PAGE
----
The North American Plating Co. opened for business in suburban Des Plaines on Jan. 30, 1979, with explicit instructions for its trimly dressed staff.
"Business attire has to be worn to, from and while outside the office," they were told. "Guns, handcuffs, bullet pouches, etc., are to be in a brief case or some suitable container . . . . Due to the volume of calls to be intercepted, . . . it will be necessary to bring in lunch and other necessities."
The "businessmen" were actually FBI agents embarking on grueling 12-hour shifts for what turned out to be the most extensive electronic surveillance operation ever conducted under federal law.
The results are expected to start unfolding in U.S. District Court this week with the trial of five men on charges of conspiring to bribe a United States senator, Howard W. Cannon (D-Nev.).
The most prominent defendant is Roy Lee Williams, 67, plain-spoken president of the International Brotherhood of Teamsters, the biggest, most powerful union in the country.
Assailed by a Senate subcommittee as a tool of organized crime, Williams is the third Teamsters president in the last 25 years to face felony charges in a federal courtroom. He was elected by acclamation at a Las Vegas convention in June of 1981 and awarded an annual salary of $225,000 less than two weeks after his indictment. He has denounced the charges against him as "a damn lie."
Scheduled to stand trial with him are:
* Allen M. Dorfman, 59, a millionaire insurance executive whom the FBI has described as "controlled" by Chicago's La Cosa Nostra.
* Reputed mobster Joseph (Joey the Clown) Lombardo, 53, a frequent visitor at Dorfman's insurance offices in the Teamsters' Central States Pension Fund building here and allegedly Dorfman's link to the crime syndicate.
* Andrew G. Massa, 65, a former trustee of the $3.5 billlion Central States Pension Fund and now labor relations director for both the pension fund and the Central States Health and Welfare Fund.
* Thomas G. O'Malley, 46, a trucking company executive and one of the four employer trustees of the pension fund.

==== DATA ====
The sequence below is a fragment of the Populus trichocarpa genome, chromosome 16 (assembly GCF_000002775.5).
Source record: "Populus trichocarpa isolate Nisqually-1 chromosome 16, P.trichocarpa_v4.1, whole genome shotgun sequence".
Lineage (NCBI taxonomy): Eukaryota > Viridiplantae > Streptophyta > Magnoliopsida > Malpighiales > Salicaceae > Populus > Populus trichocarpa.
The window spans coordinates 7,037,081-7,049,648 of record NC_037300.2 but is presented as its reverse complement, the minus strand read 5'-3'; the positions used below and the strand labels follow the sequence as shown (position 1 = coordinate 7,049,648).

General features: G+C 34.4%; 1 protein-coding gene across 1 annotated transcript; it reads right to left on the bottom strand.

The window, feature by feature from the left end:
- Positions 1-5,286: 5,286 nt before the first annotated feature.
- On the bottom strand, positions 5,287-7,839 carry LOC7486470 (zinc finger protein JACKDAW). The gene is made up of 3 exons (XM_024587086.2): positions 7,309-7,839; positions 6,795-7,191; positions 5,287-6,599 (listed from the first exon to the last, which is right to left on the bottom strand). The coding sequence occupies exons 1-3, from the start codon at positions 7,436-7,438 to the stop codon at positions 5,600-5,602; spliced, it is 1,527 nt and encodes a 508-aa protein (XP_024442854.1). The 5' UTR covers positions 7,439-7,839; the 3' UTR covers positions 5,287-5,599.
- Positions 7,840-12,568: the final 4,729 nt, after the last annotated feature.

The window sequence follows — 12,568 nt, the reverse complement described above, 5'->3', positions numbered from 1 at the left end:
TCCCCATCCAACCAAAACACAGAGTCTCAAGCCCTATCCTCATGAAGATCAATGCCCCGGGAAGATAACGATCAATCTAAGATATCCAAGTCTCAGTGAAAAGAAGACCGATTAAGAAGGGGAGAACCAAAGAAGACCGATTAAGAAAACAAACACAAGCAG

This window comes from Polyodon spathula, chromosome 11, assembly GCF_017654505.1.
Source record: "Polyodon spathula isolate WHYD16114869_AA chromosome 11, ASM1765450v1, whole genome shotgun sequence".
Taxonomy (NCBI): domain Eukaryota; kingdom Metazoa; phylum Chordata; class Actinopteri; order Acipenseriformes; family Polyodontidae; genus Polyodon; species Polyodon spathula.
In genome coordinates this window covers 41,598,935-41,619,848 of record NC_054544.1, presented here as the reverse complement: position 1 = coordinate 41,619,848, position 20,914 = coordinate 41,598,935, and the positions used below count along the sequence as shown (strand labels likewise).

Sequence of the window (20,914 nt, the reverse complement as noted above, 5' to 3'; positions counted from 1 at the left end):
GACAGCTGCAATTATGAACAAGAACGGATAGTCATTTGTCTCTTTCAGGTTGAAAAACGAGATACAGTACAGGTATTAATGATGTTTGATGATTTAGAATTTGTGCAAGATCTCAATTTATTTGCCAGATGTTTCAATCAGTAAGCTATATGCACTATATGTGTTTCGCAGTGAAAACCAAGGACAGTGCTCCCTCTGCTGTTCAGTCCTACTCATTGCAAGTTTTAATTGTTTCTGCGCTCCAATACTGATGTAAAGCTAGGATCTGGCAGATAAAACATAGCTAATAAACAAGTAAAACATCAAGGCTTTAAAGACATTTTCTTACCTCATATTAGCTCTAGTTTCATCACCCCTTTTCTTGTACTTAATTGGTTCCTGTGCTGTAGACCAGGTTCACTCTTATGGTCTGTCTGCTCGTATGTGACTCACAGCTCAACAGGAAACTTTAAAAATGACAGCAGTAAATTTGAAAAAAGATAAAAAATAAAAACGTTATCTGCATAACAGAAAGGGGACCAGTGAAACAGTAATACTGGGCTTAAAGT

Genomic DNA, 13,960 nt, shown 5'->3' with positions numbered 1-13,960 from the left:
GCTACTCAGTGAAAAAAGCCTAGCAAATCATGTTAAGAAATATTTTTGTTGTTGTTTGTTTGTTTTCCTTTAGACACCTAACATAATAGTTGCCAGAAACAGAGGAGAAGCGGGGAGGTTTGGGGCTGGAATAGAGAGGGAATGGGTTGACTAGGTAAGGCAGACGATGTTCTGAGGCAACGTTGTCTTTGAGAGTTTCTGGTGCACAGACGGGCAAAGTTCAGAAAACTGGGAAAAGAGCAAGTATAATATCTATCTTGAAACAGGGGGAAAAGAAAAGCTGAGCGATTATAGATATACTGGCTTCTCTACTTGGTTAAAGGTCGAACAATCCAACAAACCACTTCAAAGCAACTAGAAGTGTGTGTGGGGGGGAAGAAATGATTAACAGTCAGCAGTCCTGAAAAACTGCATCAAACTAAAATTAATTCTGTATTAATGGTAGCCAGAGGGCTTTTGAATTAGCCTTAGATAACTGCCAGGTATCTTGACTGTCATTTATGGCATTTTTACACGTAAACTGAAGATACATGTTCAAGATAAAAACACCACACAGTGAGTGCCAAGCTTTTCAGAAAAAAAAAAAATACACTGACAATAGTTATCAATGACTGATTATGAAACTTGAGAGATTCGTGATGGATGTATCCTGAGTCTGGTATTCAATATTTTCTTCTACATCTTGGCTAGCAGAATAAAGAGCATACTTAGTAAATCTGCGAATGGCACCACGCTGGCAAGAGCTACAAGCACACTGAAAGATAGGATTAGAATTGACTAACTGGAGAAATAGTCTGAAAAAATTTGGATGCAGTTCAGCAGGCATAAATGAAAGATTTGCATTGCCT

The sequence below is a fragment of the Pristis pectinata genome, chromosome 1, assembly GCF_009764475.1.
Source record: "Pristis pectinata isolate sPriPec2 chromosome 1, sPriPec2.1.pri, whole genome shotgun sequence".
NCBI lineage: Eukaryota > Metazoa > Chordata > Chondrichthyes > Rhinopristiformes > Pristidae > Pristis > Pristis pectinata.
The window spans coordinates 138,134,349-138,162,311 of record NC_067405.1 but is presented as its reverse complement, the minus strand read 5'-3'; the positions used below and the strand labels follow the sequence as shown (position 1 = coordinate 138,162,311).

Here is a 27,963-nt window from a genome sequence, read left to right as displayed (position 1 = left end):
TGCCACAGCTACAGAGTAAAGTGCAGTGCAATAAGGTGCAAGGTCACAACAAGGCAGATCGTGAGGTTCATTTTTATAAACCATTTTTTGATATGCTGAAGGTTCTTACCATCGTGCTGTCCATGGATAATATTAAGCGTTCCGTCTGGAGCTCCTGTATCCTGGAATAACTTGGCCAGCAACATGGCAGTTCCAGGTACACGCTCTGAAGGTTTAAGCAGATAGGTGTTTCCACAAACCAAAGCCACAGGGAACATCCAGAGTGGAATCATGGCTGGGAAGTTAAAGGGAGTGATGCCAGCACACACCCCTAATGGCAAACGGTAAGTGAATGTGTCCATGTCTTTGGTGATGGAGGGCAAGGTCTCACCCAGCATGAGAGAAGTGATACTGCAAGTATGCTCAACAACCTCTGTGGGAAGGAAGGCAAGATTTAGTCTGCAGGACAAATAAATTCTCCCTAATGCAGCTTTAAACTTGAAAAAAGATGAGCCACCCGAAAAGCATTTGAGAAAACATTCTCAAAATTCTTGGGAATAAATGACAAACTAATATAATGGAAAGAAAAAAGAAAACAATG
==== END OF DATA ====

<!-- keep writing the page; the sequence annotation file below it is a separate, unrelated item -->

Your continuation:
Cannon, who is seeking his fifth term at age 70, has not been charged and he has denied any wrongdoing or impropriety. At one point during the inquiry, the FBI's Chicago office told Washington in a special hand-carried report that it believed it had "sufficient probable cause" to start tapping the senator's phones, but permission was never granted. Government prosecutors have said in formal pleadings that Cannon "may be shown by the evidence at trial to be" an unindicted co-conspirator, but he was not named as one. Defense lawyers are planning to call him as a witness.
The 11-count indictment accuses Williams and the four others of conspiring to bribe Cannon by promising him exclusive rights to buy a valuable piece of the Pension Fund's Las Vegas real estate at a below-market price.
In return, according to the government, Cannon was to help defeat legislation that sought to deregulate the trucking industry by steering the bill to the Senate Commerce Committee, of which he was chairman, and squelching it.
The Las Vegas real estate was sold to others, and Cannon later introduced and helped pass a trucking deregulation bill in 1980. The senator offered the bill just a few days before news leaked out that he was under FBI investigation.
All the defendants have pleaded not guilty. In a rare interview with the Chicago Sun-Times, Williams said recently that he was confident he would be exonerated. He has been indicted three times before in connection with Teamster activities. He was acquitted twice and the charges in the third case were dismissed.
As for alleged links to organized crime, the blunt Teamsters president told the Sun-Times that he doesn't know mobsters, but he can smell an FBI agent.
The new indictment, in any case, was an unexpected byproduct of the undercover operation that the FBI had plotted. It was called "Operation Pendorf" and its aim was to "penetrate" hidden interests that Dorfman had allegedly acquired and was trying to acquire in a number of Las Vegas gambling casinos.